By elaborating Nietzsche’s thought of eternal recurrence in the 1937 lecture course, Die Ewige Wiederkehr des Gleichen, Heidegger appears to return to his own thought of ekstatic temporality. As a first interpretive gesture, I argue that this apparent return indicates an intimacy between the thought of Heidegger and Nietzsche, and the project begins as an effort to understand how this intimacy devolved into what Heidegger in 1952 retrospectively called “a disputation of rising acrimony.”
Generally speaking, most scholarship around the issue of the Nietzsche confrontation annexes it to Heidegger’s broader argument concerning metaphysics as to be overcome. To acknowledge yet combat this tendency to annexation, I argue in favor of a hermeneutics of ambiguity. Deploying Heidegger’s concept of essential ambiguity as a strategic lens through which to interpret his ambivalence regarding Nietzsche, Nietzsche becomes not simply the consummate, but rather the liminal metaphysician at the very edge of what is possible for metaphysics; he becomes the one who thinks the (force of the) double. I therefore deploy the descriptor liminal both to speak to the positive accomplishments of Nietzsche’s thinking to and at the end, and to resist full assent to Heidegger’s charge of consummation and to the consequences that he argues entail.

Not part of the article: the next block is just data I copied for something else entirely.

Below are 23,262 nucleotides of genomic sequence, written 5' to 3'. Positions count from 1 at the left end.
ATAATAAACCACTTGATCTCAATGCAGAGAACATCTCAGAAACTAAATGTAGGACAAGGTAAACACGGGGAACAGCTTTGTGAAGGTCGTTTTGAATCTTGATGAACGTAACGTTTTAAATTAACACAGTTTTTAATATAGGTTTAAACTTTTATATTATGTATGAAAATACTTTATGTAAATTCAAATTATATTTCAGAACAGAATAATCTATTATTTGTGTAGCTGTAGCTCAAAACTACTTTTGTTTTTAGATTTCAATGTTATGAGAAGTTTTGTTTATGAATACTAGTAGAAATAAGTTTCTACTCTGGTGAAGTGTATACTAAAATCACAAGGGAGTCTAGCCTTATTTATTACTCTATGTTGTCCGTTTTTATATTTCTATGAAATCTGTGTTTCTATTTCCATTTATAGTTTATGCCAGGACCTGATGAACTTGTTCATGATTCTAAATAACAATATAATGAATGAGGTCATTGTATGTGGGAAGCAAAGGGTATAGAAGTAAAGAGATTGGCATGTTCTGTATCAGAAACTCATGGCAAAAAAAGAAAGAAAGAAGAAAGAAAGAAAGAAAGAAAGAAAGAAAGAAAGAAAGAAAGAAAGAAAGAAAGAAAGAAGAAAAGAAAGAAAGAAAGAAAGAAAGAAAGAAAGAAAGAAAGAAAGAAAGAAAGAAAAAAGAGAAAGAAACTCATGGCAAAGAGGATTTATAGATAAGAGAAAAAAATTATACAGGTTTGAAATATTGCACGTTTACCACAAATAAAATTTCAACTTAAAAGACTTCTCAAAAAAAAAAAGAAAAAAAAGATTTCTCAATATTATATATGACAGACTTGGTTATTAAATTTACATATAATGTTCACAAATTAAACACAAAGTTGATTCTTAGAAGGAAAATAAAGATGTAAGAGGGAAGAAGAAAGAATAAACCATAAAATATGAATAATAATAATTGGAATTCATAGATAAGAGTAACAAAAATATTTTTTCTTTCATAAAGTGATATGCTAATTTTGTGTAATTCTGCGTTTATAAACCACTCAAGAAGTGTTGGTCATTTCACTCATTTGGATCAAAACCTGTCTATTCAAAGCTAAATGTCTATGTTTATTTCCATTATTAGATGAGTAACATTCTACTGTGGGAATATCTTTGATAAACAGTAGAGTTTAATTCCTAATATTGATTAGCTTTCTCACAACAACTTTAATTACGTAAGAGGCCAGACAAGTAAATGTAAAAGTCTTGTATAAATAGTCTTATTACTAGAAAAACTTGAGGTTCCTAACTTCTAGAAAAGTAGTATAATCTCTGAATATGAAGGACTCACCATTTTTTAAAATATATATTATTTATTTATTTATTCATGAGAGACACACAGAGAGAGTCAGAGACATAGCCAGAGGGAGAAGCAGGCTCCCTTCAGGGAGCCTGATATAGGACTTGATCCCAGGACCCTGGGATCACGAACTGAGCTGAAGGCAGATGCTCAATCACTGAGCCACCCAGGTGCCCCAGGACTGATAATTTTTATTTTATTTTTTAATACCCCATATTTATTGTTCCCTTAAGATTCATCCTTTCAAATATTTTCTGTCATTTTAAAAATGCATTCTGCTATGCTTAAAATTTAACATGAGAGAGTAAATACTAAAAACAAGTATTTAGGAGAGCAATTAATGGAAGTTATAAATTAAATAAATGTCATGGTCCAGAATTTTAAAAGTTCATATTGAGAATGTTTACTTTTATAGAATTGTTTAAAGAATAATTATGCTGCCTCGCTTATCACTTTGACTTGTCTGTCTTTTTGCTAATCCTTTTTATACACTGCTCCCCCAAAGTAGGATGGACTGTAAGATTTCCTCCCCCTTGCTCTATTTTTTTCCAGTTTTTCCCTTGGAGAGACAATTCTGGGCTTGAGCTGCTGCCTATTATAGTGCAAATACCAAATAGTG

Mobilizing the concept of the liminal, I argue that an image of the double animates Nietzsche’s eternal recurrence, viz. the ellipse, which counters interpretations of time as linear-circular. Thus, on the grounds of elliptical temporality inspired by Nietzsche, a certain young Heidegger can be recognized as a liminal metaphysician in his own right. I contend that the primary site for Heidegger’s liminal metaphysics is his 1929/30 lecture course, The Fundamental Concepts of Metaphysics. Through sustained attention to the concept of horizon, I argue that the intrinsic relation between profound boredom and originary temporality is analogous to that of nihilism and eternal recurrence. I therefore conclude that the lecture course can be read as Heidegger’s attempt to perform the thinking of eternal recurrence, as an act of fidelity to Nietzsche, not yet subjected to the will to overcome.